FELA and Jones Act: Injuries and Occupational Exposure to Toxic Chemicals
The Federal Employer's Liability Act (FELA), is a federal law that protects and compensates railroaders who are injured on the job or as a result of an occupational illness. Congress passed the Federal Employer's Liability Act in the early 1900's to protect employees and their families by providing the right to recover compensation when injured as a result of an accident or occupational illness. Such compensation under the statute provides for a jury trial right and to seek compensation for lost wages, future wages, medical expenses, pain and suffering, and additional damages for permanent disability. Mr. Morgan is a designated FELA attorney approved by the Transportation Communication Union. Mr. Paul is a panel attorney for the Union plus sponsored by the AFL-CIO.
The Jones Act is a federal law modeled after the Federal Employer's Liability Act that provides compensation to Maritime workers who work on both inland waterways and offshore vessels.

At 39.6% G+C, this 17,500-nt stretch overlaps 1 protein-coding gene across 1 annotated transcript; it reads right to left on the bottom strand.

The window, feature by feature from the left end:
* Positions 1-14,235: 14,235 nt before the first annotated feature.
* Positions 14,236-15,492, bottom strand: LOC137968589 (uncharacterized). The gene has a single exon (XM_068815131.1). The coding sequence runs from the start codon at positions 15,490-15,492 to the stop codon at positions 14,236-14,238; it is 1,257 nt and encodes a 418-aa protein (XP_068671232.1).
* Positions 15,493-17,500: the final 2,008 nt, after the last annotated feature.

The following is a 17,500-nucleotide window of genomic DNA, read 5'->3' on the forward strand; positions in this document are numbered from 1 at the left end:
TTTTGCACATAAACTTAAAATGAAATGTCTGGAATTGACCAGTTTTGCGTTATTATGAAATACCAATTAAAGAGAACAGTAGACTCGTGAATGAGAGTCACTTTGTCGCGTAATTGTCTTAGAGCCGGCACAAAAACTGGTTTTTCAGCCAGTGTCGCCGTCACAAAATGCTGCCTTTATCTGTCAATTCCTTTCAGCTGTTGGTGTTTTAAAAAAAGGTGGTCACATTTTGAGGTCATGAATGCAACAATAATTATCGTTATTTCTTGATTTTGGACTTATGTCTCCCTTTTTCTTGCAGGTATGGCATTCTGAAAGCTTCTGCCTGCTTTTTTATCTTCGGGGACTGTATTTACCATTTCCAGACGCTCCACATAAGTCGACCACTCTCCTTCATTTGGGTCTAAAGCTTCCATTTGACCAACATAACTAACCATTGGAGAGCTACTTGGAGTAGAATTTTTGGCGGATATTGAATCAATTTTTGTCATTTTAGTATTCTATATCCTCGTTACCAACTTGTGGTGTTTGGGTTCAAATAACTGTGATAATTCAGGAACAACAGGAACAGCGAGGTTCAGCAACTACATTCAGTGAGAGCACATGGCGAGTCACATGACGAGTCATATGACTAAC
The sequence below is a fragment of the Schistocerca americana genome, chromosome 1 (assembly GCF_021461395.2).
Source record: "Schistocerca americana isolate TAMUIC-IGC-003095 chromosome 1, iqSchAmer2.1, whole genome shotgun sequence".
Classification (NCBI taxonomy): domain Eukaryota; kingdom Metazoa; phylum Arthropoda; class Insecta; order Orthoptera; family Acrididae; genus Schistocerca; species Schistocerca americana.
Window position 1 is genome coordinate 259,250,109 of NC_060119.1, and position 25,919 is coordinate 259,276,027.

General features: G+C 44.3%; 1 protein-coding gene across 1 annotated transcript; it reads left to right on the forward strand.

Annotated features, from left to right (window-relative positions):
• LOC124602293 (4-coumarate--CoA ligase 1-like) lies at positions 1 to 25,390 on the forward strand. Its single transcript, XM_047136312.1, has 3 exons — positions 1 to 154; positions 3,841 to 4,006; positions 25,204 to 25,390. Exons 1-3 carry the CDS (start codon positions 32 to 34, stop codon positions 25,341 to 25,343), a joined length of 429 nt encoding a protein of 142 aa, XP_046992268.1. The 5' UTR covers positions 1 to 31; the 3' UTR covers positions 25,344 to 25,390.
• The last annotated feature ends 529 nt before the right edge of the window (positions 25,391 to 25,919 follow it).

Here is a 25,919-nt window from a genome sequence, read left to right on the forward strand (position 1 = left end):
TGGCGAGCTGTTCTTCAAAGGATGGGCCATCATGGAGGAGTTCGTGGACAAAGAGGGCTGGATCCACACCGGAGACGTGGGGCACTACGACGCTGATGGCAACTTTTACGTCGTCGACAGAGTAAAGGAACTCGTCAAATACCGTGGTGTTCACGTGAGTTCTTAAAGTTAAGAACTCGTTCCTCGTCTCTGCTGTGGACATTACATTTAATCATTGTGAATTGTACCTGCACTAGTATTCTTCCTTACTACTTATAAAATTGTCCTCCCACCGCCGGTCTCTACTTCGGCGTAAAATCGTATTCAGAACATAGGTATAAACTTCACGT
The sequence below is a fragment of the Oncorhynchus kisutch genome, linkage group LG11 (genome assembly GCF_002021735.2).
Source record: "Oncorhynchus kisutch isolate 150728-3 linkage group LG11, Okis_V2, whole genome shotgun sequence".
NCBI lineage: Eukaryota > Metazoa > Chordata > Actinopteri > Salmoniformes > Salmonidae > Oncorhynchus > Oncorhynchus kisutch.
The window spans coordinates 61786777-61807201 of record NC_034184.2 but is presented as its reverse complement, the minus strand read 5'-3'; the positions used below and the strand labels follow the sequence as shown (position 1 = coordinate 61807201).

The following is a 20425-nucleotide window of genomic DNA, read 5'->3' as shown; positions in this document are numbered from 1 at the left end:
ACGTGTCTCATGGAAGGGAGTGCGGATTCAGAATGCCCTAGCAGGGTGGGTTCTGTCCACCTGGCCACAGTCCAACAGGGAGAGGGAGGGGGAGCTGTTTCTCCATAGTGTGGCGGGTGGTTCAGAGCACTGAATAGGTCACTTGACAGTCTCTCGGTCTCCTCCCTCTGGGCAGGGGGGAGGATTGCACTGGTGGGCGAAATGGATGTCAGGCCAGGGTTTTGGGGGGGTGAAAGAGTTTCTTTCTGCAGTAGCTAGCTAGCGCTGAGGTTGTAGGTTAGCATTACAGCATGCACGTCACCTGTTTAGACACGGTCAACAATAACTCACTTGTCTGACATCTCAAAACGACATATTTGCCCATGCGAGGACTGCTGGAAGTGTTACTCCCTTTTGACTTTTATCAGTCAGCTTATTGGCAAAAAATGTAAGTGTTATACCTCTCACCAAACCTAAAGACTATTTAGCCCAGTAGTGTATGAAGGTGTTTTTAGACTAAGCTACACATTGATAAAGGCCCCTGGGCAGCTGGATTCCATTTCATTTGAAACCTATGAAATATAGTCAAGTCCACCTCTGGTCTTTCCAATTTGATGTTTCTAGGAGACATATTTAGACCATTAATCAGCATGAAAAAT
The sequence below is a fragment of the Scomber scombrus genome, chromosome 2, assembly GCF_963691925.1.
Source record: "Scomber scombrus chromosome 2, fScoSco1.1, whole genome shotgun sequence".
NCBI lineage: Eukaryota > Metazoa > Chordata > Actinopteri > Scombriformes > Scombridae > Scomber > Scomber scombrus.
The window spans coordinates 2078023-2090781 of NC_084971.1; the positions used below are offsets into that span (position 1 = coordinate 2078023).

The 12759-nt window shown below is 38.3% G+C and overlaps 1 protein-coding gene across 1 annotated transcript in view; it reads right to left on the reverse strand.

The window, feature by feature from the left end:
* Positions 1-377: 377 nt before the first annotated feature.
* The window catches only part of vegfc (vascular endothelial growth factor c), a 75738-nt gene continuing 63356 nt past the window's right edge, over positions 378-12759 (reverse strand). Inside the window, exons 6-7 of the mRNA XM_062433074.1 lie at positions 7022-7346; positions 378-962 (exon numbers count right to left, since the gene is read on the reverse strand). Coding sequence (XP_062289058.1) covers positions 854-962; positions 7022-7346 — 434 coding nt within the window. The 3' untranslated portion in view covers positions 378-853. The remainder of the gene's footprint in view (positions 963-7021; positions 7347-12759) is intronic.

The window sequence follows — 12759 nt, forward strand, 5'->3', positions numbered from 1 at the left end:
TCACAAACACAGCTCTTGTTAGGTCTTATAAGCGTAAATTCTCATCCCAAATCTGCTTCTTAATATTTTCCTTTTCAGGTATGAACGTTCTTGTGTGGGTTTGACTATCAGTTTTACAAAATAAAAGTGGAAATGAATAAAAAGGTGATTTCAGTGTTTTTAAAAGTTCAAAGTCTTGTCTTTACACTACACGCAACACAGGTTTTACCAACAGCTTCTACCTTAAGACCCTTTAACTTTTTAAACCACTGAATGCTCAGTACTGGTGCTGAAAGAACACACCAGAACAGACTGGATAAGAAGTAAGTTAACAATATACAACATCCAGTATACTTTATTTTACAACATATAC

Occupational exposure to carcinogens such as asbestos and benzene may lead to illnesses that may be compensated through the above laws or various products liability laws. The inhalation of asbestos fibers can cause mesothelioma, a type of cancer strongly associated with asbestos exposure.
Benzene is a chemical used for many industrial purposes that is known to cause cancer. Those exposed to benzene in the workplace and subsequently diagnosed with certain types of cancers, blood disorders, or other illnesses may have a right to compensation for the medical expenses, and pain and suffering. The type of benzene exposure can vary depending on whether the individual is inhaling air around hazardous sites or working with certain chemicals that contain benzene.